Carlo, I doubt that that was all there was to the conference. They reported on the eye-catching bits, not the time the nuns probably spent singing bad church hymns straight out of the 1970s or praying the Hail Mary.

This sounds like a fairly typical retreat with a fairly typical (albeit more high profile) keynote speaker to me. I knew nuns like them when I was growing up and this is their worship style. They do love God and the Church.

#33 Comment By Rod Dreher On August 9, 2012 @ 9:29 pm

Carlo, I doubt that that was all there was to the conference. They reported on the eye-catching bits, not the time the nuns probably spent singing bad church hymns straight out of the 1970s or praying the Hail Mary.

This sounds like a fairly typical retreat with a fairly typical (albeit more high profile) keynote speaker to me. I knew nuns like them when I was growing up and this is their worship style. They do love God and the Church.

Andrea, how much have you read about the LCRW and its leadership in the past few years? It’s gone very seriously off the rails. The fact that the group would choose this New Age woman who isn’t even Christian as their **keynote speaker** — and give her a standing ovation — tells you something. Barbara Marx Hubbard is not a one-off for the LCRW either. Are you sure you aren’t sentimentalizing the sisters? If this is a fairly typical retreat for this crowd, things are very far gone indeed.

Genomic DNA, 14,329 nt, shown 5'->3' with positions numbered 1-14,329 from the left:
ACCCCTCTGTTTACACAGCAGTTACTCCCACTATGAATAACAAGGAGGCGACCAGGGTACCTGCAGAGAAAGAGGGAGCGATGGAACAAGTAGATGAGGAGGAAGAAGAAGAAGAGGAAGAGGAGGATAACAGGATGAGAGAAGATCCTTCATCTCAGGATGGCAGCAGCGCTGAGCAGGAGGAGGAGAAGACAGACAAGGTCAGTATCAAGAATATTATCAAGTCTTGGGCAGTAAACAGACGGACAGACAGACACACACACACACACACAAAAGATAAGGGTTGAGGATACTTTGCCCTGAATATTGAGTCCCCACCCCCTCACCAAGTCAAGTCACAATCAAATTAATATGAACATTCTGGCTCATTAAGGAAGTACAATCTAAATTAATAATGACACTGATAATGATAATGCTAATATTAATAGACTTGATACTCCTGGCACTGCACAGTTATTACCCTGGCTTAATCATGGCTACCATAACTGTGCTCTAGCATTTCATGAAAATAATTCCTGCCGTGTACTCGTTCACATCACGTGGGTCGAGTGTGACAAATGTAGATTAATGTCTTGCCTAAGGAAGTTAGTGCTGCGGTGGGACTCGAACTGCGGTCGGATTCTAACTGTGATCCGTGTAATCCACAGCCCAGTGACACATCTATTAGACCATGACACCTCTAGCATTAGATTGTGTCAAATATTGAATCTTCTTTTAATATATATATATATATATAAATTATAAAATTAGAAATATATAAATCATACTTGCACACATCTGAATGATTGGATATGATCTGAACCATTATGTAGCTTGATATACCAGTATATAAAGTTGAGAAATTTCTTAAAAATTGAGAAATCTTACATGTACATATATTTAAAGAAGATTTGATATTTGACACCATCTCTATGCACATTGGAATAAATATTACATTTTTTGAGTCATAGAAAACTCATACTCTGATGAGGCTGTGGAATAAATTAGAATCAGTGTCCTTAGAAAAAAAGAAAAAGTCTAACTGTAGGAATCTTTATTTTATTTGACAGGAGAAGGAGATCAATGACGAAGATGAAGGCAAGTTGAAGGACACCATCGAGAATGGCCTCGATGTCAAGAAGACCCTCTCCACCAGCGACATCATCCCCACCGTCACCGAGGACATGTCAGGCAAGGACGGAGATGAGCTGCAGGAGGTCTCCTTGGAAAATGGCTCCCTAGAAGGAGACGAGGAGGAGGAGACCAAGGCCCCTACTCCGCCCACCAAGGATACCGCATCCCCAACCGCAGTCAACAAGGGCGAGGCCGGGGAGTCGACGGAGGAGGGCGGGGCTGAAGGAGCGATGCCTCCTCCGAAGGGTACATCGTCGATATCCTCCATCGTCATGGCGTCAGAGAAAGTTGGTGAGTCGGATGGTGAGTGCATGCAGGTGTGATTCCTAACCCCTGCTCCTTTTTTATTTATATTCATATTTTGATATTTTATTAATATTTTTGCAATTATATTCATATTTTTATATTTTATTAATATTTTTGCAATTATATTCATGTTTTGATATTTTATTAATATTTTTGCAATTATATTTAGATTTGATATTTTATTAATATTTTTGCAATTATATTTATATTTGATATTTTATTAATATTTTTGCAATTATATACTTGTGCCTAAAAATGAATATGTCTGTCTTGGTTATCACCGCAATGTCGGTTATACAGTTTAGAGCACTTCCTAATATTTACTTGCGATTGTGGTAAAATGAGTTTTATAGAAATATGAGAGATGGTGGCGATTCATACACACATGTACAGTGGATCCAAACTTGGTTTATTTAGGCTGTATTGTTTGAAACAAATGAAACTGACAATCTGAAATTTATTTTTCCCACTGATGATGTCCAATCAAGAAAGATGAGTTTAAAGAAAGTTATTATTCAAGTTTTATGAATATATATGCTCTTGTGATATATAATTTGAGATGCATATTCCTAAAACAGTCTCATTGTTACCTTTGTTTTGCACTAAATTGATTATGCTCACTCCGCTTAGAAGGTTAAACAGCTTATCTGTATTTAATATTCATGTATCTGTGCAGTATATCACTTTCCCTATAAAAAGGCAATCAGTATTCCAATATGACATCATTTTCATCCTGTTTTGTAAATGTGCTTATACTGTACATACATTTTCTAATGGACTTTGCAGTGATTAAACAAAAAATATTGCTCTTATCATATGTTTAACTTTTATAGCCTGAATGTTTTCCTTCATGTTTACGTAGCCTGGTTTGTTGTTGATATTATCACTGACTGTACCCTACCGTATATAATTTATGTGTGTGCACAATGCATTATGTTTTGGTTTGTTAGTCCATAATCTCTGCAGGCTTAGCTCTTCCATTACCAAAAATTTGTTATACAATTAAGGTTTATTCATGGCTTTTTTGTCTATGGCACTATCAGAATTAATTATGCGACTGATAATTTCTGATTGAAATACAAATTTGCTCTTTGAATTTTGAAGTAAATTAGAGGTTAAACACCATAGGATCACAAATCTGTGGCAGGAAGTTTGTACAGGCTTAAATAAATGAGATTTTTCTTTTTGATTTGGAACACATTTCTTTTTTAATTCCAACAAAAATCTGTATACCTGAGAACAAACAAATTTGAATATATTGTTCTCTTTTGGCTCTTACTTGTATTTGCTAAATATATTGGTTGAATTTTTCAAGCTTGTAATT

#34 Comment By Siarlys Jenkins On August 10, 2012 @ 1:06 am

“Look, if anyone came to a baseball stadium and argued that there should be six bases…”

I think Dave has this about right, but these nuns, however wierd, were born and raised in the Roman church, and have devoted their lives to it. I’m always more sympathetic to people on the inside questioning their own doctrine or leadership, than to outside critics demanding conformity to some homogenized cultural standard.

If these women thumb their noses at the Vatican, Herr Ratzinger can excommunicate them. So what?

#35 Comment By Carlo On August 10, 2012 @ 6:50 am

Church Lady:

“sometimes carried on a palanquin, and then seated on a jewel-encrusted throne”

You must be a wizened old Church Lady, since you last saw a papal procession in the early 1960s.

#36 Comment By Petersen On August 10, 2012 @ 7:52 am

“If these women thumb their noses at the Vatican, Herr Ratzinger can excommunicate them. So what?”